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by: W. E. Burghardt Du Bois
Berween me and the other world there is ever an unasked question:
unasked by some through feelings of delicacy; by others through
the difficulty of rightly framing it. All, nevertheless, flutter
round it. They approach me in a half-hesitant sort of way, eye me
curiously or compassionately, and then, instead of saying
directly, How does it feel to be a problem? they say, I know an
excellent colored man in my town; or, I fought at Mechanicsville;
or, Do not these Southern outrages make your blood boil? At these
I smile, or am interested, or reduce the boiling to a simmer, as
the occasion may require. To the real question, How does it feel
to be a problem? I answer seldom a word.

And yet, being a problem is a strange experience,--peculiar even
for one who has never been anything else, save perhaps in babyhood
and in Europe. It is in the early days of rollicking boyhood that
the revelation first bursts upon one, all in a day, as it were. I
remember well when the shadow swept across me. I was a little
thing, away up in the hills of New England, where the dark
Housatonic winds between Hoosac and Taghanic to the sea. In a wee
wooden schoolhouse, something put it into the boys' and girls'
heads to buy gorgeous visiting-cards--ten cents a package--and
exchange. The exchange was merry, till one girl, a tall newcomer,
refused my card,--refused it peremptorily, with a glance. Then it
dawned upon me with a certain suddenness that I was different from
the others; or like, mayhap, in heart and life and longing, but
shut out from their world by a vast veil. I had thereafter no
desire to tear down that veil, to creep through; I held all beyond
it in common contempt, and lived above it in a region of blue sky
and great wandering shadows. That sky was bluest when I could
beat my mates at examination-time, or beat them at a foot-race, or
even beat their stringy heads. Alas, with the years all this fine
contempt began to fade; for the world I longed for, and all its
dazzling opportunities, were theirs, not mine. But they should
not keep these prizes, I said; some, all, I would wrest from them.
Just how I would do it I could never decide: by reading law, by
healing the sick, by telling the wonderful tales that swam in my
head,--some way. With other black boys the strife was not so
fiercely sunny: their youth shrunk into tasteless sycophancy, or
into silent hatred of the pale world about them and mocking
distrust of everything white; or wasted itself in a bitter cry.
Why did God make me an outcast and a stranger in mine own house?
The "shades of the prison-house" closed round about us all: walls
strait and stubborn to the whitest, but relentlessly narrow, tall,
and unscalable to sons of night who must plod darkly on in
resignation, or beat unavailing palms against the stone, or
steadily, half hopelessly watch the streak of blue above.

After the Egyptian and Indian, the Greek and Roman, the Teuton and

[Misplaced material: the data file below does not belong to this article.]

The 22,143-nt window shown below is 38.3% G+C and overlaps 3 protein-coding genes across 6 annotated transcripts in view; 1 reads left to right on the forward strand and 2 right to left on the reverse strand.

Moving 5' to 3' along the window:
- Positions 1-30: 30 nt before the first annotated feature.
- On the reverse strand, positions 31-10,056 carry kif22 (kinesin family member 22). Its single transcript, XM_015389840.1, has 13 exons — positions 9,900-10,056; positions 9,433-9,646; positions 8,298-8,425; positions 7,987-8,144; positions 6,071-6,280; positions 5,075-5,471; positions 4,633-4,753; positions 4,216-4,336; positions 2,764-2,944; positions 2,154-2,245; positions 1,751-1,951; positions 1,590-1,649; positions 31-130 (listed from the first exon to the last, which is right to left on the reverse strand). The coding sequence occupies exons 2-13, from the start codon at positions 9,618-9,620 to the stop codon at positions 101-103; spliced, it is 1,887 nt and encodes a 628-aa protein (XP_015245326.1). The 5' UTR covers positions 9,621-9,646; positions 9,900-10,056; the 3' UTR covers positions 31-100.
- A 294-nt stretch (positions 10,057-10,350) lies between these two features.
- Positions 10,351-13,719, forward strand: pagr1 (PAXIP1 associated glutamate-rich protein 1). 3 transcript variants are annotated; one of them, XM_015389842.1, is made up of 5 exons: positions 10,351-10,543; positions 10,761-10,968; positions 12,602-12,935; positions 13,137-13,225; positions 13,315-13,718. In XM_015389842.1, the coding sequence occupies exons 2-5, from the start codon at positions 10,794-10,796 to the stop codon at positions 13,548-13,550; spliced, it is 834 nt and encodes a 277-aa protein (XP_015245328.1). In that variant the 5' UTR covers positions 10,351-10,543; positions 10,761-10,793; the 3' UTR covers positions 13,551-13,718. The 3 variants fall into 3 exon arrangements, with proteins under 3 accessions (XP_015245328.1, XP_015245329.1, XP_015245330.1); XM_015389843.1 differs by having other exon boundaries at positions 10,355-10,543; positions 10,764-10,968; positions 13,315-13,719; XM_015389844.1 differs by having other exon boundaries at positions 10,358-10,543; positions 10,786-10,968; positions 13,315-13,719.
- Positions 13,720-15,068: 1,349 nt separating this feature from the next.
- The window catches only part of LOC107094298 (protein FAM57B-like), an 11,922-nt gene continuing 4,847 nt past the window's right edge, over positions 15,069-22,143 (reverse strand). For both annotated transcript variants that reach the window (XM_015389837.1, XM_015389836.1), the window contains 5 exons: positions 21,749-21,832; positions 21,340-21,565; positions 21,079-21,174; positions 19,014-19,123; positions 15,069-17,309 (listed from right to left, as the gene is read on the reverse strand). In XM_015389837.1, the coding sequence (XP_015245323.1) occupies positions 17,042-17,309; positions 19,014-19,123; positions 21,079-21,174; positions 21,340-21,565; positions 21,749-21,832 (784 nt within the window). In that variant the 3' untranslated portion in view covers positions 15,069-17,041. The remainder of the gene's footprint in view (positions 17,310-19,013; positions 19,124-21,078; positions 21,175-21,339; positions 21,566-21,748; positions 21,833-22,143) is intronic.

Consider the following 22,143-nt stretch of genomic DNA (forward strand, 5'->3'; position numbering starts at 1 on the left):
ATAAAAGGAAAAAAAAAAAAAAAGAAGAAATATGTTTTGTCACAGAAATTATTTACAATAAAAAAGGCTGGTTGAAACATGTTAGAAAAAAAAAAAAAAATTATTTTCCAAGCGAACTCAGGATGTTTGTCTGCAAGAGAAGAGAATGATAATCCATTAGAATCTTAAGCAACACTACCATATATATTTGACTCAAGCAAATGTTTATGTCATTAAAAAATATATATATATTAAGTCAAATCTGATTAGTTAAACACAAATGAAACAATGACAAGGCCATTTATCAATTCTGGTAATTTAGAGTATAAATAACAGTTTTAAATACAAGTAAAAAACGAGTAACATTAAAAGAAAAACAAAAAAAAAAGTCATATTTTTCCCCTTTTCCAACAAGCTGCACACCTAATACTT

Mongolian, the Negro is a sort of seventh son, born with a veil,
and gifted with second-sight in this American world,--a world
which yields him no self-consciousness, but only lets him see
himself through the revelation of the other world. It is a
peculiar sensation, this double-consciousness, this sense of
always looking at one's self through the eyes of others, of
measuring one's soul by the tape of a world that looks on in
amused contempt and pity. One ever feels his two-ness,--an
American, a Negro; two souls, two thoughts, two unreconciled
strivings; two warring ideals in one dark body, whose dogged
strength alone keeps it from being torn asunder. The history of
the American Negro is the history of this strife,--this longing to
attain self-conscious manhood, to merge his double self into a
better and truer self. In this merging he wishes neither of the
older selves to be lost. He does not wish to Africanize America,
for America has too much to teach the world and Africa; he does
not wish to bleach his Negro blood in a flood of white
Americanism, for he believes--foolishly, perhaps, but fervently--
that Negro blood has yet a message for the world. He simply
wishes to make it possible for a man to be both a Negro and an
American without being cursed and spit upon by his fellows,
without losing the opportunity of self-development.

This is the end of his striving: to be a co-worker in the kingdom
of culture, to escape both death and isolation, and to husband and
use his best powers. These powers, of body and of mind, have in
the past been so wasted and dispersed as to lose all
effectiveness, and to seem like absence of all power, like
weakness. The double-aimed struggle of the black artisan, on the
one hand to escape white contempt for a nation of mere hewers of
wood and drawers of water, and on the other hand to plough and
nail and dig for a poverty-stricken horde, could only result in
making him a poor craftsman, for he had but half a heart in either
cause. By the poverty and ignorance of his people the Negro
lawyer or doctor was pushed toward quackery and demagogism, and by
the criticism of the other world toward an elaborate preparation